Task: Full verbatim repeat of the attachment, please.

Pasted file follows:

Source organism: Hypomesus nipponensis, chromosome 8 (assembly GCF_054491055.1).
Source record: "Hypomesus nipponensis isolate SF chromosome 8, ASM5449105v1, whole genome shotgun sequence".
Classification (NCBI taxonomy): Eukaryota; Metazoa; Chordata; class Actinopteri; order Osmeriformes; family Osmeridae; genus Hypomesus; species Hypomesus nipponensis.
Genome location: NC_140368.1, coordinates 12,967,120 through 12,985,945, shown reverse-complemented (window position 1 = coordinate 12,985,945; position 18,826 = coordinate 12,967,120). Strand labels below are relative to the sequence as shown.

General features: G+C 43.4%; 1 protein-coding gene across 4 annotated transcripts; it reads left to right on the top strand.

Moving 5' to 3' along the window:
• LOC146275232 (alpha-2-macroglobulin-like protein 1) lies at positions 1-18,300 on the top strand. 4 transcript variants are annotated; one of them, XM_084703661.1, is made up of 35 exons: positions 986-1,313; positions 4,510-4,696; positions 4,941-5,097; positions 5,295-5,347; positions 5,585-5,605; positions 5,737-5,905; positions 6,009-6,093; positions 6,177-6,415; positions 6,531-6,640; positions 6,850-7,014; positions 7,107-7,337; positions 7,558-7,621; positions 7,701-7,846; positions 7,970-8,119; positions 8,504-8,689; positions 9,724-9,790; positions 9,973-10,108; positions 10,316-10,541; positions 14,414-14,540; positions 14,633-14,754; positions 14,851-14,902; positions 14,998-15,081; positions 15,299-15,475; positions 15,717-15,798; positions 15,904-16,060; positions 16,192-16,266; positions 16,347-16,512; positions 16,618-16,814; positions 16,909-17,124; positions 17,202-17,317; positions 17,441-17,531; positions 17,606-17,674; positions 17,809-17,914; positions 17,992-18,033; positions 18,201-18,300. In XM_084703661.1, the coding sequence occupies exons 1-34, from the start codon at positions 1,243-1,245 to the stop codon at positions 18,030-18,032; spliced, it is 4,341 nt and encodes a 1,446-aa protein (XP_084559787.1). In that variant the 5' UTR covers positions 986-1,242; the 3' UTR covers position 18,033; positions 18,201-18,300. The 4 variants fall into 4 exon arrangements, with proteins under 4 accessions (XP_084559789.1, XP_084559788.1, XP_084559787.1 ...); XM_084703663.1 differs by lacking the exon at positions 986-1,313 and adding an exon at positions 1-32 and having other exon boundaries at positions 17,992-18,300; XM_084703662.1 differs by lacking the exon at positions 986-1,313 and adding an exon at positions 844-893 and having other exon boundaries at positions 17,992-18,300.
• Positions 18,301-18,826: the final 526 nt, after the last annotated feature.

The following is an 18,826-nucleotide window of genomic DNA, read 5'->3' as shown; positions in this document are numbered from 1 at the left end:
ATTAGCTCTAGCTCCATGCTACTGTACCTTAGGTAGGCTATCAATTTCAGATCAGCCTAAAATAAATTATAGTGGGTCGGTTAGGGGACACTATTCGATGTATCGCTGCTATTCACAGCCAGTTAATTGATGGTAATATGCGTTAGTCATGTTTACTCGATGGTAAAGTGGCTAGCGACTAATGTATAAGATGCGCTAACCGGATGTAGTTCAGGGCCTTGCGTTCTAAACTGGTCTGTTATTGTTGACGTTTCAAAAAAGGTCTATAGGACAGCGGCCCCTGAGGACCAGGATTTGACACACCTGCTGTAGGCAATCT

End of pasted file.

Source organism: Hypomesus nipponensis, chromosome 8 (assembly GCF_054491055.1).
Source record: "Hypomesus nipponensis isolate SF chromosome 8, ASM5449105v1, whole genome shotgun sequence".
Classification (NCBI taxonomy): Eukaryota; Metazoa; Chordata; class Actinopteri; order Osmeriformes; family Osmeridae; genus Hypomesus; species Hypomesus nipponensis.
Genome location: NC_140368.1, coordinates 12,967,120 through 12,985,945, shown reverse-complemented (window position 1 = coordinate 12,985,945; position 18,826 = coordinate 12,967,120). Strand labels below are relative to the sequence as shown.

General features: G+C 43.4%; 1 protein-coding gene across 4 annotated transcripts; it reads left to right on the top strand.

Moving 5' to 3' along the window:
• LOC146275232 (alpha-2-macroglobulin-like protein 1) lies at positions 1-18,300 on the top strand. 4 transcript variants are annotated; one of them, XM_084703661.1, is made up of 35 exons: positions 986-1,313; positions 4,510-4,696; positions 4,941-5,097; positions 5,295-5,347; positions 5,585-5,605; positions 5,737-5,905; positions 6,009-6,093; positions 6,177-6,415; positions 6,531-6,640; positions 6,850-7,014; positions 7,107-7,337; positions 7,558-7,621; positions 7,701-7,846; positions 7,970-8,119; positions 8,504-8,689; positions 9,724-9,790; positions 9,973-10,108; positions 10,316-10,541; positions 14,414-14,540; positions 14,633-14,754; positions 14,851-14,902; positions 14,998-15,081; positions 15,299-15,475; positions 15,717-15,798; positions 15,904-16,060; positions 16,192-16,266; positions 16,347-16,512; positions 16,618-16,814; positions 16,909-17,124; positions 17,202-17,317; positions 17,441-17,531; positions 17,606-17,674; positions 17,809-17,914; positions 17,992-18,033; positions 18,201-18,300. In XM_084703661.1, the coding sequence occupies exons 1-34, from the start codon at positions 1,243-1,245 to the stop codon at positions 18,030-18,032; spliced, it is 4,341 nt and encodes a 1,446-aa protein (XP_084559787.1). In that variant the 5' UTR covers positions 986-1,242; the 3' UTR covers position 18,033; positions 18,201-18,300. The 4 variants fall into 4 exon arrangements, with proteins under 4 accessions (XP_084559789.1, XP_084559788.1, XP_084559787.1 ...); XM_084703663.1 differs by lacking the exon at positions 986-1,313 and adding an exon at positions 1-32 and having other exon boundaries at positions 17,992-18,300; XM_084703662.1 differs by lacking the exon at positions 986-1,313 and adding an exon at positions 844-893 and having other exon boundaries at positions 17,992-18,300.
• Positions 18,301-18,826: the final 526 nt, after the last annotated feature.

The following is an 18,826-nucleotide window of genomic DNA, read 5'->3' as shown; positions in this document are numbered from 1 at the left end:
ATTAGCTCTAGCTCCATGCTACTGTACCTTAGGTAGGCTATCAATTTCAGATCAGCCTAAAATAAATTATAGTGGGTCGGTTAGGGGACACTATTCGATGTATCGCTGCTATTCACAGCCAGTTAATTGATGGTAATATGCGTTAGTCATGTTTACTCGATGGTAAAGTGGCTAGCGACTAATGTATAAGATGCGCTAACCGGATGTAGTTCAGGGCCTTGCGTTCTAAACTGGTCTGTTATTGTTGACGTTTCAAAAAAGGTCTATAGGACAGCGGCCCCTGAGGACCAGGATTTGACACACCTGCTGTAGGCAATCT